Nook version of vintage magazine article originally published in 1900. Contains 15 pages with 7 illustrations.
Lots of great info and illustrations seldom seen in the last 100 years.
It was founded as a church hospital where the sick poor, without distinction of race or creed, might be attended. Dr. William Augustus Muhlenberg, rector of the Church of the Holy Communion, was its founder. The magnificent building which has just been described, the annual cost of whose maintenance will be from $140,000 to $150,000, grew out of the sum of $15, half of the offertory at the Church of the Holy Communion on St. Luke's Day, 1846. Dr. Muhlenberg devoted that sum to be a nucleus for a hospital to be named in honor of "the beloved physician." Before long one of his parishioners contributed $1,000 to the fund. Dr. Muhlenberg, himself most enthusiastic in furthering his plan, incited enthusiasm among his followers. In 1850 the hospital was incorporated. Land at Fifth Avenue and Fifty Fourth Street was secured, and in 1854 the corner stone of St. Luke's was laid. In 1858 the hospital building was really ready for occupancy, and in 1859 Dr. Muhlenberg moved into it, becoming pastor and superintendent, and there he remained until his death in 1877.
It is not too much to say, so those who have followed him believe, that his spirit, animating the institution as it did for so many years, gave permanent direction to its tendencies, and that St. Luke's as it stands today is in an unusually real and intimate sense a monument to him.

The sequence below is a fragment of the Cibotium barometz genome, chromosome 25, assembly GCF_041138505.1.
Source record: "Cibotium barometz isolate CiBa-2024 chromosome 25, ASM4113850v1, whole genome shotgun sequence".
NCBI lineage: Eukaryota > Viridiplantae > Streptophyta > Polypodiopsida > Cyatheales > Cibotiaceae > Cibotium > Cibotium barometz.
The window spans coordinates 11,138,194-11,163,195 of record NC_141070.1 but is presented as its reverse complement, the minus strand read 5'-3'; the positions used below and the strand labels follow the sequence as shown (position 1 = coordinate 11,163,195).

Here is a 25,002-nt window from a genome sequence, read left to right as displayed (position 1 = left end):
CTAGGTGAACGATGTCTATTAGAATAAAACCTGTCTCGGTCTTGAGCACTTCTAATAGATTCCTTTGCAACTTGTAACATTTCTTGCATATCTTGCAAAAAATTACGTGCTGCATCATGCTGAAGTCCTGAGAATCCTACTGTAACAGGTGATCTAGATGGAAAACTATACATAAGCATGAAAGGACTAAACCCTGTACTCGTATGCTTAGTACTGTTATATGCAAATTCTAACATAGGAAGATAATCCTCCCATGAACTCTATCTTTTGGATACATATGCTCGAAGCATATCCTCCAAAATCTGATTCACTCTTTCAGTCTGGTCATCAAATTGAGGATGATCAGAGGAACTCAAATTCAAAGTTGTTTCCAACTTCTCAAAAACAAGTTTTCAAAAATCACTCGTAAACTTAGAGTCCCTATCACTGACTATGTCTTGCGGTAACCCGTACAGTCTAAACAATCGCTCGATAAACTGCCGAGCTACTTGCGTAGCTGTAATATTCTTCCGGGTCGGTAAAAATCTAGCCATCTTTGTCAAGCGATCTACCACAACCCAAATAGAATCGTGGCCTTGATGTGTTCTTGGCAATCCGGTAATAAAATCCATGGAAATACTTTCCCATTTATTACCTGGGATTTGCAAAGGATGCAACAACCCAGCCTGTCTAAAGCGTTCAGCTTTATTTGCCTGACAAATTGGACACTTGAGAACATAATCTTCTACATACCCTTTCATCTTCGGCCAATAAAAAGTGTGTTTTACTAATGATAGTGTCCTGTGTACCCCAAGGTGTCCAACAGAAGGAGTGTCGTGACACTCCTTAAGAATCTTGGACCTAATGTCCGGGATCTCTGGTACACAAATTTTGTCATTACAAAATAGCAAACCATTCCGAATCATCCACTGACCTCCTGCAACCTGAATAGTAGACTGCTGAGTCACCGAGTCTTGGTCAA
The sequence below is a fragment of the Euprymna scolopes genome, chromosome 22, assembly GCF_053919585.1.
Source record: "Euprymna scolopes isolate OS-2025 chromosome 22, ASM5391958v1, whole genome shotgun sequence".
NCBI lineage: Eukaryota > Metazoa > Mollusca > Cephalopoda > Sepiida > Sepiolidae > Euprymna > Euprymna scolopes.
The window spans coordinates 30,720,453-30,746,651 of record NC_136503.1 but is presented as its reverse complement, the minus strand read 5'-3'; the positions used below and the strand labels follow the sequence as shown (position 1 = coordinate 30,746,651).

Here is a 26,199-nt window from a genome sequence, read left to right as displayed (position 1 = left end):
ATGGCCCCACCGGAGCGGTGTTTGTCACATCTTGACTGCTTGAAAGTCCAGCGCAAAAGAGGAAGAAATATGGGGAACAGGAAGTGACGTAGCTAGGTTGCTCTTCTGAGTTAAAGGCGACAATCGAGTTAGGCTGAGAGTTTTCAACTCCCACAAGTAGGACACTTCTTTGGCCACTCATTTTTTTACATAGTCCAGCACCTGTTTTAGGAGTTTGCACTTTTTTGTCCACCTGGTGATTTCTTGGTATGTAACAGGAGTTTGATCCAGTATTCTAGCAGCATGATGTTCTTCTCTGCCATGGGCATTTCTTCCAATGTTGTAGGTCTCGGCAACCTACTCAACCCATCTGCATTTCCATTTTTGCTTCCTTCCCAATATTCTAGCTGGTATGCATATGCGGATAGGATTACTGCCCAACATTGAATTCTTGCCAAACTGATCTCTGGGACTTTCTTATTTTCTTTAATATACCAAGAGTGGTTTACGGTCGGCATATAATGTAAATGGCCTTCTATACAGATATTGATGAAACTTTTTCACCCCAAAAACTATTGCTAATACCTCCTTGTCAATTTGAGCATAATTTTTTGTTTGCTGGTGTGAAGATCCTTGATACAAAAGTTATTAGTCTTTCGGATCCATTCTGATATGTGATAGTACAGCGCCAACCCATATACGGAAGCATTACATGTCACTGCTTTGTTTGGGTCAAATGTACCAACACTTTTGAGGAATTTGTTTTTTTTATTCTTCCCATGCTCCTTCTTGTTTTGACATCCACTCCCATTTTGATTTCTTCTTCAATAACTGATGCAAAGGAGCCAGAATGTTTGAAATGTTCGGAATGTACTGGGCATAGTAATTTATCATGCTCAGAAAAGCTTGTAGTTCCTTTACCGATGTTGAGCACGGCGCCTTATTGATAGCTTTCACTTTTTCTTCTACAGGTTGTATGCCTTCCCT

Dr. Muhlenberg believed that the hospital should be in every department a practical manifestation of the Christian charity to which appeal was made for its support. It was not enough that doctors, nurses, and medicines were provided for those unable to obtain them for themselves. They must be dispensed in such a way as to give to the hospital's beneficiaries an illustration of Christian courtesy and affection. Patients at St. Luke's, he believed, should be regarded as "guests of the church." As a natural result, the patient was treated neither as free material for scientific experiment nor as an object of institutional charity. The endeavor, both under him and under his successor, the present pastor and superintendent, the Rev. Dr. George S. Baker, has been to secure to the individual patient the same consideration of personal rights that he might expect in his own home.
As a church institution - and St. Luke's insists upon this view of itself with a strenuousness rather pleasing in days when it is popular to be religious by stealth - there are daily services held both in the chapel and in the wards. These are, naturally, according to the ritual of the Episcopal Church, but proselyting has not been a feature of the hospital work.
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